Students are encouraged to participate in student leadership opportunities. These include the elected class governance system, the dean’s Student Advisory Council or course management team options, the Association of Nursing Students (the only preprofessional nursing organization available), and the Student Health Action Coalition. More details can be found online at nursing.unc.edu/current-students/student-handbook/student-organizations-and-activities-general/.
The nursing program requires extensive direct clinical practice in a wide variety of acute care, chronic care, and community-based settings considered essential for the preparation of competent practitioners. Clinical contact time varies by study option and course but averages approximately 12 to 16 hours per week.
Students granted admission to the School of Nursing seeking the baccalaureate degree at UNC–Chapel Hill may be considered for a variety of nursing-specific scholarships and other financial aid opportunities. For assistance, contact the Office of Scholarships and Student Aid by phone at (919) 962-8396 or through the Web at studentaid.unc.edu, or call the Office of Student Affairs at (919) 966-4260.
Students may participate in selected study abroad options offered through required or elective courses.
During the final semester of study, the top one-third of students in each option will be invited to membership in Sigma Theta Tau International Nursing Honor Society. The George Livas Award recognizes the graduating student who most clearly demonstrates academic excellence and leadership. Other awards presented during the school’s commencement ceremony honor those students achieving the highest grade point average in their respective option.
Through the honors program, the University and the School of Nursing recognize undergraduates who have demonstrated exceptional academic ability and independent work in their major (www.unc.edu/depts/honors). Qualified and interested students in their last two semesters of study will be paired with a faculty advisor who guides the student in an independent study honors project. The director of the undergraduate program supervises the honors program. Students participating in the honors program must have a cumulative University grade point average that meets University requirements. In addition, students must have and maintain a 3.4 cumulative nursing grade point average. Calculation of the cumulative grade point average is based solely on the required hours earned to date for the nursing degree. Grade point averages are not rounded. The student and honors advisor must complete a written contract, and the student must register for NURS 691H and 692H Honors Study in Nursing. Each honors course carries three hours of credit and is assigned a letter grade by the advisor. A student’s project must show evidence of independent, creative, abstract, analytical, and critical thinking.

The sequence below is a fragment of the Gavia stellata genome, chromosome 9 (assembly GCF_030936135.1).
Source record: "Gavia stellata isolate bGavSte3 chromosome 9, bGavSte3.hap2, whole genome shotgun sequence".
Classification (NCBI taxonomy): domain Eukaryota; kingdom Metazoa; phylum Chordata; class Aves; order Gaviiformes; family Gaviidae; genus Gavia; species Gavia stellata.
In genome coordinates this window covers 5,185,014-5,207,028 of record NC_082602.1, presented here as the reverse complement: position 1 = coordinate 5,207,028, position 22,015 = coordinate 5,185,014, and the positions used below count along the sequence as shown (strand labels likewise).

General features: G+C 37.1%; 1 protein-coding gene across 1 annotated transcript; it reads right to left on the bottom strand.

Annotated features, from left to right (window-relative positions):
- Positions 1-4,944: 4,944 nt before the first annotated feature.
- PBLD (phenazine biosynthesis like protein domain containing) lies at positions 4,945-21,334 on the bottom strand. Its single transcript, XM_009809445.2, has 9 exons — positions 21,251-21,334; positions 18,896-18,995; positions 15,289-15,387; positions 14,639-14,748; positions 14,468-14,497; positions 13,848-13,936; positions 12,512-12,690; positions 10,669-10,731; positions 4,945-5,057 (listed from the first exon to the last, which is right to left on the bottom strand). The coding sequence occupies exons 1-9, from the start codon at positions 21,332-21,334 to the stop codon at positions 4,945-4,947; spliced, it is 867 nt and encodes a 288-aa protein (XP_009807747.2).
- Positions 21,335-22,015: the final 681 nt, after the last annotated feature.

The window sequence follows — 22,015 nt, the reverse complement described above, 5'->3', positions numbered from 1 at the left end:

The School of Nursing is located in Carrington Hall and its new addition. The Education-Innovation-Simulation Learning Environment (EISLE) provides undergraduate students with a simulated clinical environment in which to practice and acquire fundamental psychomotor and psychosocial skills necessary for clinical application. Under the close supervision of nursing faculty and teaching assistants, students learn therapeutic techniques and procedures, utilize problem solving approaches, and prioritize patient care in simulated situations.
Graduate School and Career Opportunities
The school offers a Master of Science in Nursing (MSN) degree, a Doctor of Nursing Practice (DNP) and a PhD in nursing science. BSN graduates may pursue the MSN or DNP after one year of clinical practice, or they may pursue the PhD directly following the BSN, prior to completion of any master’s level course work. For further information on the graduate program, contact the Office of Student Affairs (919-966-4260) or click here.
The school works closely with University Career Services to prepare all B.S.N. graduates for the transition from student to professional practitioner. A preparatory career development series and career fair are offered annually. Additionally, the school cooperates with clinical agencies across the country to make available to students an array of information on employment opportunities in a myriad of settings and entry-level roles.